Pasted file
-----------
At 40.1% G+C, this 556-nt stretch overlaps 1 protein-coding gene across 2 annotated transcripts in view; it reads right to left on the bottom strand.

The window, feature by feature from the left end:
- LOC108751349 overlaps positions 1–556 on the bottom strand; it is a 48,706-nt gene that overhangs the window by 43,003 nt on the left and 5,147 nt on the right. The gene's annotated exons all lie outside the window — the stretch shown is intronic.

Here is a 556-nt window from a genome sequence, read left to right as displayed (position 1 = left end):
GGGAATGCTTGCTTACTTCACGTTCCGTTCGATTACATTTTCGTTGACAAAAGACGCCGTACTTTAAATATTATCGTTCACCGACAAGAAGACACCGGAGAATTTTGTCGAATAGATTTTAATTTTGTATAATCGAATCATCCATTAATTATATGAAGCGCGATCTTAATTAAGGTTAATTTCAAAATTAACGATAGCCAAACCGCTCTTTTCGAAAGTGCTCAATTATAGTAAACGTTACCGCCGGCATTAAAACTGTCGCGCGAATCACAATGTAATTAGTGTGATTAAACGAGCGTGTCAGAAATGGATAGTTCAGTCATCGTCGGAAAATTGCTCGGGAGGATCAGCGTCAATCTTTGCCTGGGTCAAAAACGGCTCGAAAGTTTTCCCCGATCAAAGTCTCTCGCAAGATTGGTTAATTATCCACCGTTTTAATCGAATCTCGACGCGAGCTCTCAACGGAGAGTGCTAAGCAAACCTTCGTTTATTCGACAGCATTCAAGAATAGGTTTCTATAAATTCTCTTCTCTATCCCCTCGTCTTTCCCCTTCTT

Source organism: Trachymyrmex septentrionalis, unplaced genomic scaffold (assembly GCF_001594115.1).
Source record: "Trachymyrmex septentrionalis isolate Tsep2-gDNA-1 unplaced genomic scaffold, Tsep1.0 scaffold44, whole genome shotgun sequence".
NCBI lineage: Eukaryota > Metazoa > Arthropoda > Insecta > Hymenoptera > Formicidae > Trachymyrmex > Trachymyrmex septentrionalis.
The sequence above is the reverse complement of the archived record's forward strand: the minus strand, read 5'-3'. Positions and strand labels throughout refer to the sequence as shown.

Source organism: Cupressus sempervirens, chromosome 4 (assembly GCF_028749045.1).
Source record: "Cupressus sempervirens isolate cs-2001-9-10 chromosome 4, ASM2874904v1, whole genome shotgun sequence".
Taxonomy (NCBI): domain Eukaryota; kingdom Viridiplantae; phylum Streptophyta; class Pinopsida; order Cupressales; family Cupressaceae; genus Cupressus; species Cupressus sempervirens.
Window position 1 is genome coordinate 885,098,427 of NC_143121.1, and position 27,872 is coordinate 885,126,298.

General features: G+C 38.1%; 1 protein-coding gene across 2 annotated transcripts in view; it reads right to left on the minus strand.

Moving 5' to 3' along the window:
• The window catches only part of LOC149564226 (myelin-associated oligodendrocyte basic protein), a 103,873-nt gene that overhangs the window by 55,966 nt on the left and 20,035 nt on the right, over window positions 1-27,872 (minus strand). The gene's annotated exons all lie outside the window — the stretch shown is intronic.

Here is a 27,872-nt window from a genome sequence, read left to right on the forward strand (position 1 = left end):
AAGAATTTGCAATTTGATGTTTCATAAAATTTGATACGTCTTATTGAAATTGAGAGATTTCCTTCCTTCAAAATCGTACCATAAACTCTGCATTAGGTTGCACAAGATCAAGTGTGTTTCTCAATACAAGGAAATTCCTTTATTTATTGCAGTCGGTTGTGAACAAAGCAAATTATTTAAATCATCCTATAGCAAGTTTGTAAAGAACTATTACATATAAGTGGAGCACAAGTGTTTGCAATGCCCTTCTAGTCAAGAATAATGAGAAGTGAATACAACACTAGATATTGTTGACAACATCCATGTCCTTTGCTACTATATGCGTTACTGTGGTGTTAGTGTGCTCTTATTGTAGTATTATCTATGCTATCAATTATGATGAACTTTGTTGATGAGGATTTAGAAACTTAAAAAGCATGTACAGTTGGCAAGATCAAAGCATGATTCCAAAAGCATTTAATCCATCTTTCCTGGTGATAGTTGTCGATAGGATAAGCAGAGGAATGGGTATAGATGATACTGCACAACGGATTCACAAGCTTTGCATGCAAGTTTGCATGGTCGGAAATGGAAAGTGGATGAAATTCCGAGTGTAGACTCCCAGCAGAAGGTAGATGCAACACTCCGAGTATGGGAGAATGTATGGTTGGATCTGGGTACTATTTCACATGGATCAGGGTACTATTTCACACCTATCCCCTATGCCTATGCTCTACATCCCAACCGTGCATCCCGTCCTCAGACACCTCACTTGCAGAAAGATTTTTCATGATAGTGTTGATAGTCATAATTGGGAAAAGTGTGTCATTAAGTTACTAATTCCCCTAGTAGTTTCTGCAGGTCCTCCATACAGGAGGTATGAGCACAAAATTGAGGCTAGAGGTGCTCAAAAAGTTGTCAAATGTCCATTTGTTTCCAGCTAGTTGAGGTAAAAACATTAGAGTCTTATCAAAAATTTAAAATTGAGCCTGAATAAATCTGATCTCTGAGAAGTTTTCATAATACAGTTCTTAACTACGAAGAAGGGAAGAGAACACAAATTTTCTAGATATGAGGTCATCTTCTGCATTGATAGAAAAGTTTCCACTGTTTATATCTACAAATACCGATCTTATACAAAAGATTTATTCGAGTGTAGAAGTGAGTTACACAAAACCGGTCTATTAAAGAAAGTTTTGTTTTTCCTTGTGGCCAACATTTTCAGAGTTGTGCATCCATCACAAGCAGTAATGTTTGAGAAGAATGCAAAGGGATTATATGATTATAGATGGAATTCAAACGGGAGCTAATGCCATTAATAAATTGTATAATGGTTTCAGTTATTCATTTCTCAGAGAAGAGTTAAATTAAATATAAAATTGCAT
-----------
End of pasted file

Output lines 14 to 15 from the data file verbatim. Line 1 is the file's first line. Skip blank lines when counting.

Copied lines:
General features: G+C 38.1%; 1 protein-coding gene across 2 annotated transcripts in view; it reads right to left on the minus strand.

Moving 5' to 3' along the window: